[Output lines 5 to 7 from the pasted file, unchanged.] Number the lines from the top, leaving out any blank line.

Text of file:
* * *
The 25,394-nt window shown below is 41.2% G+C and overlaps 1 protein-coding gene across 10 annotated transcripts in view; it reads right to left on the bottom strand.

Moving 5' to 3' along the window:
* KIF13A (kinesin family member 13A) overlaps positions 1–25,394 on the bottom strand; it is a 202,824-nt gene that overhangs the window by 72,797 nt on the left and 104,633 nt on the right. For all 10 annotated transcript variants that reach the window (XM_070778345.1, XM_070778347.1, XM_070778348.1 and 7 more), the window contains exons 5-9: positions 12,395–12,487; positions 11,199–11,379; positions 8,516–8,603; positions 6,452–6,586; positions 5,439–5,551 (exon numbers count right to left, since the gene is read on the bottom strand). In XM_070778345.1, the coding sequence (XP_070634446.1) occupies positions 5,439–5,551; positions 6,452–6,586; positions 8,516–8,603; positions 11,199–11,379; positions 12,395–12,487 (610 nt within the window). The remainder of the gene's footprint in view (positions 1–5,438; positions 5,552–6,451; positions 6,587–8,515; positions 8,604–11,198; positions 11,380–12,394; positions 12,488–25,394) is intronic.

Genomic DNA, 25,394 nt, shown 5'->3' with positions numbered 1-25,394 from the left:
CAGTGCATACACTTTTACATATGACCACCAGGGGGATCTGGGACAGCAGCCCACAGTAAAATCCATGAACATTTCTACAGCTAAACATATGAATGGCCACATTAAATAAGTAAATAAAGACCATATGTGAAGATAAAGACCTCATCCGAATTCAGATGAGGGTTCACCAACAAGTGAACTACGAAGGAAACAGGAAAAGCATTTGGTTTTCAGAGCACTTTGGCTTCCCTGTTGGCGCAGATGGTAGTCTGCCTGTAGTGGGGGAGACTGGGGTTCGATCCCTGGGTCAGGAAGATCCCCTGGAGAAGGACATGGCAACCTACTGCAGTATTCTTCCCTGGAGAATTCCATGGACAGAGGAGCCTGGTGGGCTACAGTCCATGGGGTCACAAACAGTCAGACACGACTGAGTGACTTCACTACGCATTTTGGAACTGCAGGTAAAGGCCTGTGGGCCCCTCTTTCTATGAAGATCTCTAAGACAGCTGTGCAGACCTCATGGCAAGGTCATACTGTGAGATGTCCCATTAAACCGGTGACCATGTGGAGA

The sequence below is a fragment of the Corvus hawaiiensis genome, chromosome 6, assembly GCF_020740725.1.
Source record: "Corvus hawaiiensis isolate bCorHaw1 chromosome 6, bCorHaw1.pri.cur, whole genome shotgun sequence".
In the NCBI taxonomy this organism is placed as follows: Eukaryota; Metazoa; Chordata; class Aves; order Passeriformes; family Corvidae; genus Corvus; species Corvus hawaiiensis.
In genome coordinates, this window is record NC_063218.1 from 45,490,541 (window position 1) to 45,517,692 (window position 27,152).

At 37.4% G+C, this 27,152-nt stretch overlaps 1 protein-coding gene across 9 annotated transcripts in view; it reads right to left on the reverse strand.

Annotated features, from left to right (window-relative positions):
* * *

CAGTGCATACACTTTTACATATGACCACCAGGGGGATCTGGGACAGCAGCCCACAGTAAAATCCATGAACATTTCTACAGCTAAACATATGAATGGCCACATTAAATAAGTAAATAAAGACCATATGTGAAGATAAAGACCTCATCCGAATTCAGATGAGGGTTCACCAACAAGTGAACTACGAAGGAAACAGGAAAAGCATTTGGTTTTCAGAGCACTTTGGCTTCCCTGTTGGCGCAGATGGTAGTCTGCCTGTAGTGGGGGAGACTGGGGTTCGATCCCTGGGTCAGGAAGATCCCCTGGAGAAGGACATGGCAACCTACTGCAGTATTCTTCCCTGGAGAATTCCATGGACAGAGGAGCCTGGTGGGCTACAGTCCATGGGGTCACAAACAGTCAGACACGACTGAGTGACTTCACTACGCATTTTGGAACTGCAGGTAAAGGCCTGTGGGCCCCTCTTTCTATGAAGATCTCTAAGACAGCTGTGCAGACCTCATGGCAAGGTCATACTGTGAGATGTCCCATTAAACCGGTGACCATGTGGAGA

The sequence below is a fragment of the Corvus hawaiiensis genome, chromosome 6, assembly GCF_020740725.1.
Source record: "Corvus hawaiiensis isolate bCorHaw1 chromosome 6, bCorHaw1.pri.cur, whole genome shotgun sequence".